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Portrait of a necessary Ponto-Baltic alliance: Polish commercial road projects towards the Balkans and the Black Sea, 1919 – 1926

Author(s): Florin Anghel

Journal: Revista Româna de Studii Baltice si Nordice
ISSN 2067-1725

Volume: 2;
Issue: 2;
Start page: 175;
Date: 2010;
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Keywords: Baltic Sea | Black Sea | commercial roads | strategic axis | infrastructure | trade | common interests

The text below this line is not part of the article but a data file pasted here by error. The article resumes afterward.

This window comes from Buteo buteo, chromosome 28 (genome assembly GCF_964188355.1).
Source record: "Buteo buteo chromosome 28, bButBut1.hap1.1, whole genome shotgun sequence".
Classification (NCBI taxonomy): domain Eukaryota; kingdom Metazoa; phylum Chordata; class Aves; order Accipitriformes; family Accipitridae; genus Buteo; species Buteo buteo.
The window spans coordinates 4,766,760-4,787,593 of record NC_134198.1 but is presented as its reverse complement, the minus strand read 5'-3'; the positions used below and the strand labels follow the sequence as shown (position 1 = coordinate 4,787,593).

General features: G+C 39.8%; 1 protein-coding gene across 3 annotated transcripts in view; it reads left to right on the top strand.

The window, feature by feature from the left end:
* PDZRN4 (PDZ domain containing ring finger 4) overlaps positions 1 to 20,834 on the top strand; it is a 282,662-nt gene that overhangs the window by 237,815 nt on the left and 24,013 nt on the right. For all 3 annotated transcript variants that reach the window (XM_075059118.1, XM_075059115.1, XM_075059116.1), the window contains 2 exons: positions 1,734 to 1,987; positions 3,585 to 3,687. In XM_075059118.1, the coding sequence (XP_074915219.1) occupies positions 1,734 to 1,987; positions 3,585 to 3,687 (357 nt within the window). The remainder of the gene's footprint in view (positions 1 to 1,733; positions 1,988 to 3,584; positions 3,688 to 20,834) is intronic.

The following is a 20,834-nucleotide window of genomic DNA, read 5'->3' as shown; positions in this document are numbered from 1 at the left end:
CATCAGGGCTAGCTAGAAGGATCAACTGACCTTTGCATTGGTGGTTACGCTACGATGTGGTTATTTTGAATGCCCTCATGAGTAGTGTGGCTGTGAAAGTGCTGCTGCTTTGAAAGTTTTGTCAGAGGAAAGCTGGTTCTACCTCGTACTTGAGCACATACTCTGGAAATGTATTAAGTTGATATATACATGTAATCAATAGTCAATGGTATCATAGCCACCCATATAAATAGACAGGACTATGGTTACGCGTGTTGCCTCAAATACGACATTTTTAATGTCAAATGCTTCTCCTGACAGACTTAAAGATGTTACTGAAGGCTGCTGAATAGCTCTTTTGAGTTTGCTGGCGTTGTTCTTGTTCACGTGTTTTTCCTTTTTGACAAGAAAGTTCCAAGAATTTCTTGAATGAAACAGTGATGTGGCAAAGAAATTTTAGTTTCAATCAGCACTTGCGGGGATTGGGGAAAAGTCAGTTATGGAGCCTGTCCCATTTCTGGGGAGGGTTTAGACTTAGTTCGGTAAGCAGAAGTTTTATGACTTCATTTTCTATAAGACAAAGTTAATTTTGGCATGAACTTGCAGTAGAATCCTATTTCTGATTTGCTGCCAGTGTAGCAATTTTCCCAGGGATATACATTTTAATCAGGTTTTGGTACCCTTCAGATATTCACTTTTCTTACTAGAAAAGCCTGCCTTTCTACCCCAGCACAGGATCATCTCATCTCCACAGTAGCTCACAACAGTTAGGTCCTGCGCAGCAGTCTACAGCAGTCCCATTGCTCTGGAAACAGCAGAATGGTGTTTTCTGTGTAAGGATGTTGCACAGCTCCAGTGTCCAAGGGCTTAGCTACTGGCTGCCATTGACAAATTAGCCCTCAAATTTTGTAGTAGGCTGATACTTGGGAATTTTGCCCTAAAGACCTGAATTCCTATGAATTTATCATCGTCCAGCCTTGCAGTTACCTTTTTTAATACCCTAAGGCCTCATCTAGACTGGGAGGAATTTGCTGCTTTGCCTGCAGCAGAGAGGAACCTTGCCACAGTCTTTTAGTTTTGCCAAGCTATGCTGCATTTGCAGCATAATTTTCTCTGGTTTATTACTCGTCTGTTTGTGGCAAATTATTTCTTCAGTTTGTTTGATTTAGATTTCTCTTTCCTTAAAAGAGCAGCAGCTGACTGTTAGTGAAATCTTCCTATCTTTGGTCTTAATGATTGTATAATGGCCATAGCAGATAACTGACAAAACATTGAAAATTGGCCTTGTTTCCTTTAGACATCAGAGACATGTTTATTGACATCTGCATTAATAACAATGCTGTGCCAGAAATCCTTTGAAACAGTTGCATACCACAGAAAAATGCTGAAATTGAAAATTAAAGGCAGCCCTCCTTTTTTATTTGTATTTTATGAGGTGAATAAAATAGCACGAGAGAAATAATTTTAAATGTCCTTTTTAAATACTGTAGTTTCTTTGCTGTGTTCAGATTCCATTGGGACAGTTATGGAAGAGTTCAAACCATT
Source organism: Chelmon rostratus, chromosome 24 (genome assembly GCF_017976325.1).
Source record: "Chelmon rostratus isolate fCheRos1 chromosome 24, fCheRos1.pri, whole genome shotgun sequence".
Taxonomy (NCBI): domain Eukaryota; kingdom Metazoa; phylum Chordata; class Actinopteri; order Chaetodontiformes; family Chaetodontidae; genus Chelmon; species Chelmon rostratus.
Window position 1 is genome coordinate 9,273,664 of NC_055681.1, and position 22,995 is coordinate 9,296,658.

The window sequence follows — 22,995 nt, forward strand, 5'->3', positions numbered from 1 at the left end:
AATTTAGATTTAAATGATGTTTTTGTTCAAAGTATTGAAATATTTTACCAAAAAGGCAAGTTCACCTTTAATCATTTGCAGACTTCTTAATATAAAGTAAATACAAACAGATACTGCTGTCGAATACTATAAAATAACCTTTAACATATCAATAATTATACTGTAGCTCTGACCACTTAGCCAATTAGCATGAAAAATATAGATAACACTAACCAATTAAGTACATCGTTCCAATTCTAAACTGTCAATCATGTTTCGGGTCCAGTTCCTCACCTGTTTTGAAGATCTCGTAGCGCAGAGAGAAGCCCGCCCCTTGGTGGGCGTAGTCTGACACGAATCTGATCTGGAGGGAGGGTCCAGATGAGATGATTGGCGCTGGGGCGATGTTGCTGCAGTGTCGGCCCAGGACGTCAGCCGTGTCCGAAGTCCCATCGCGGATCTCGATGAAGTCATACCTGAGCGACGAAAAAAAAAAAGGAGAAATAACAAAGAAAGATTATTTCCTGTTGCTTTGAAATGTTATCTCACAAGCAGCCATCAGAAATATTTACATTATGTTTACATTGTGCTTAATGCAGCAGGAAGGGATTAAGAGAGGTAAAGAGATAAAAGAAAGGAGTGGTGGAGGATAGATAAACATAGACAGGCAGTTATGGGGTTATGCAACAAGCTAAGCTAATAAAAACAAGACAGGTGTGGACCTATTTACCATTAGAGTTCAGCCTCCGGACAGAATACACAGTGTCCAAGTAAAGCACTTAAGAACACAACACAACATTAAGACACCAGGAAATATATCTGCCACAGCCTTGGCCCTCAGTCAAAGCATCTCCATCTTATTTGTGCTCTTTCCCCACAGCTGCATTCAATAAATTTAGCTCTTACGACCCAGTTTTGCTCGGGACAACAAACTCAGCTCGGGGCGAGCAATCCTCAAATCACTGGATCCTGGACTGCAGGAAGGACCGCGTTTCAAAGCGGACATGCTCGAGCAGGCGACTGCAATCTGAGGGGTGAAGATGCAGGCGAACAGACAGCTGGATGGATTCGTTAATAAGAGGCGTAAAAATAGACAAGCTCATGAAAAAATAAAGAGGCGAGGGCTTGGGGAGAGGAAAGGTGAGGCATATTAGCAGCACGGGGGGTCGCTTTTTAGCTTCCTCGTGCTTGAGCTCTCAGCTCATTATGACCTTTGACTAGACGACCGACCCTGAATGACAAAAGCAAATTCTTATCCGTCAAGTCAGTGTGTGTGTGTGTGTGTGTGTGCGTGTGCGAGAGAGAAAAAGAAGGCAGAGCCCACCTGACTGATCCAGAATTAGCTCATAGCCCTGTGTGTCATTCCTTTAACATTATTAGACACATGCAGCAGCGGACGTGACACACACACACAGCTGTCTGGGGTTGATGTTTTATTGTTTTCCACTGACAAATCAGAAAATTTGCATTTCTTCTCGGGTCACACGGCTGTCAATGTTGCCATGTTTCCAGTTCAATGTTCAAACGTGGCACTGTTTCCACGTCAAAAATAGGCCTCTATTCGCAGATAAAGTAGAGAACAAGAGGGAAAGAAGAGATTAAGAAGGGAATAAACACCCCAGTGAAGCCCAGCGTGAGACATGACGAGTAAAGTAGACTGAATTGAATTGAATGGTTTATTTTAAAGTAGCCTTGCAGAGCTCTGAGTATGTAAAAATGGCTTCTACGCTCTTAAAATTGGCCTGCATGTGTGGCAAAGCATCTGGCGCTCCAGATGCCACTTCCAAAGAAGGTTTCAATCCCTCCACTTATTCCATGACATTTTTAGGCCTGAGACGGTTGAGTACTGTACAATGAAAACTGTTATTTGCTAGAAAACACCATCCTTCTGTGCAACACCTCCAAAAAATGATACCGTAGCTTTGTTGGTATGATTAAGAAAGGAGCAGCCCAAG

The economic expression of the Romanian-Polish military and political alliance undoubtedly had to be represented by the rebirth of the Baltic-Pontic commercial road, as the flow of products coming into and towards the Polish space had been artificially directed, during the 19th century, as a result of understandable political and economic interests, towards the North and the Adriatic Seas, instead of the Baltic and Black Seas. A Polish commercial road towards the Balkans obviously comprised economic, financial and strategic components. One of them referred to building an alternative to the continental routes dominated by Germany (Rhine, Main, Danube); the aim was chiefly to break a dangerous monopoly in the region of Central Europe and the Baltic area. Foreign commerce on the two relations did not enjoy, in any period between the two world wars, a spectacular evolution and never reached an important point. The arguments are based on strictly economic and financial elements: 1. Romania and Poland produced largely the same type of merchandise: there were basically similar raw materials (cereal, coal, oil), the products had a very low degree of processing, and one could earn more and more assuredly with the export type-products on traditional markets (mainly Western Europe); 2. Even if there was a great interest in a partner or a product on the other market, the transport thereof took a very long time. Between Warsaw and Bucharest there was a simple, inefficient and unsafe railroad; there was no preoccupation in the ’20s for the revamping or modernizing of the transport and service infrastructure (telephone, telegraph, post) between the two states; 3. Last, but not least, although the two states had a great number of inhabitants – and, thus, an extremely important potential for buying and consumption – the potential was strongly handicapped by the standard of living. The scanty Polish projects and investments on the Baltic – Black Sea axis have completed – and have not influenced – the general frame of Romanian – Polish relations, essentially based on political, diplomatic and military interests.
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